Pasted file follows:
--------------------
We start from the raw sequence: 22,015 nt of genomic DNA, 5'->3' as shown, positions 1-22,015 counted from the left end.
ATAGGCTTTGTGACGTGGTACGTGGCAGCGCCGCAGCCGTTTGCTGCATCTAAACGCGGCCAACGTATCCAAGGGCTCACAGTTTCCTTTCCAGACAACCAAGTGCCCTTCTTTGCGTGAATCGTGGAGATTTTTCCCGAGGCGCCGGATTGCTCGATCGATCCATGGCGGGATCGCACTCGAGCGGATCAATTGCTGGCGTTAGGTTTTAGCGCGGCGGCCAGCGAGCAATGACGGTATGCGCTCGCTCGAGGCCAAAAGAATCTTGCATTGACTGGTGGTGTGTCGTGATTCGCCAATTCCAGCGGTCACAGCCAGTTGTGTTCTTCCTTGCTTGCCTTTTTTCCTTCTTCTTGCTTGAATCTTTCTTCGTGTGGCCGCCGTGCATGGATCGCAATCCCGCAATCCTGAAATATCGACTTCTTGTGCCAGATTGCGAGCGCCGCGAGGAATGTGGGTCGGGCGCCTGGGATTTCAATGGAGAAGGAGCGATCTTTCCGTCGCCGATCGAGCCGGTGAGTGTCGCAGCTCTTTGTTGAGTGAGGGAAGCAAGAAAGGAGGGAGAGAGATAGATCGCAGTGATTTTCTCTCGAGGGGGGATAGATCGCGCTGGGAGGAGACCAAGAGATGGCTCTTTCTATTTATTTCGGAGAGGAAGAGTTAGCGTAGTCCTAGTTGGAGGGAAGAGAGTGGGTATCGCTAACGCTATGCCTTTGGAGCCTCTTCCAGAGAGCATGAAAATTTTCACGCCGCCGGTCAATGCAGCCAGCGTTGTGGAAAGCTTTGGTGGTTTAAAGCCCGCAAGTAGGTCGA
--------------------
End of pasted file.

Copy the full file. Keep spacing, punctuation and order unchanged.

We start from the raw sequence: 22,015 nt of genomic DNA, 5'->3' as shown, positions 1-22,015 counted from the left end.
ATAGGCTTTGTGACGTGGTACGTGGCAGCGCCGCAGCCGTTTGCTGCATCTAAACGCGGCCAACGTATCCAAGGGCTCACAGTTTCCTTTCCAGACAACCAAGTGCCCTTCTTTGCGTGAATCGTGGAGATTTTTCCCGAGGCGCCGGATTGCTCGATCGATCCATGGCGGGATCGCACTCGAGCGGATCAATTGCTGGCGTTAGGTTTTAGCGCGGCGGCCAGCGAGCAATGACGGTATGCGCTCGCTCGAGGCCAAAAGAATCTTGCATTGACTGGTGGTGTGTCGTGATTCGCCAATTCCAGCGGTCACAGCCAGTTGTGTTCTTCCTTGCTTGCCTTTTTTCCTTCTTCTTGCTTGAATCTTTCTTCGTGTGGCCGCCGTGCATGGATCGCAATCCCGCAATCCTGAAATATCGACTTCTTGTGCCAGATTGCGAGCGCCGCGAGGAATGTGGGTCGGGCGCCTGGGATTTCAATGGAGAAGGAGCGATCTTTCCGTCGCCGATCGAGCCGGTGAGTGTCGCAGCTCTTTGTTGAGTGAGGGAAGCAAGAAAGGAGGGAGAGAGATAGATCGCAGTGATTTTCTCTCGAGGGGGGATAGATCGCGCTGGGAGGAGACCAAGAGATGGCTCTTTCTATTTATTTCGGAGAGGAAGAGTTAGCGTAGTCCTAGTTGGAGGGAAGAGAGTGGGTATCGCTAACGCTATGCCTTTGGAGCCTCTTCCAGAGAGCATGAAAATTTTCACGCCGCCGGTCAATGCAGCCAGCGTTGTGGAAAGCTTTGGTGGTTTAAAGCCCGCAAGTAGGTCGA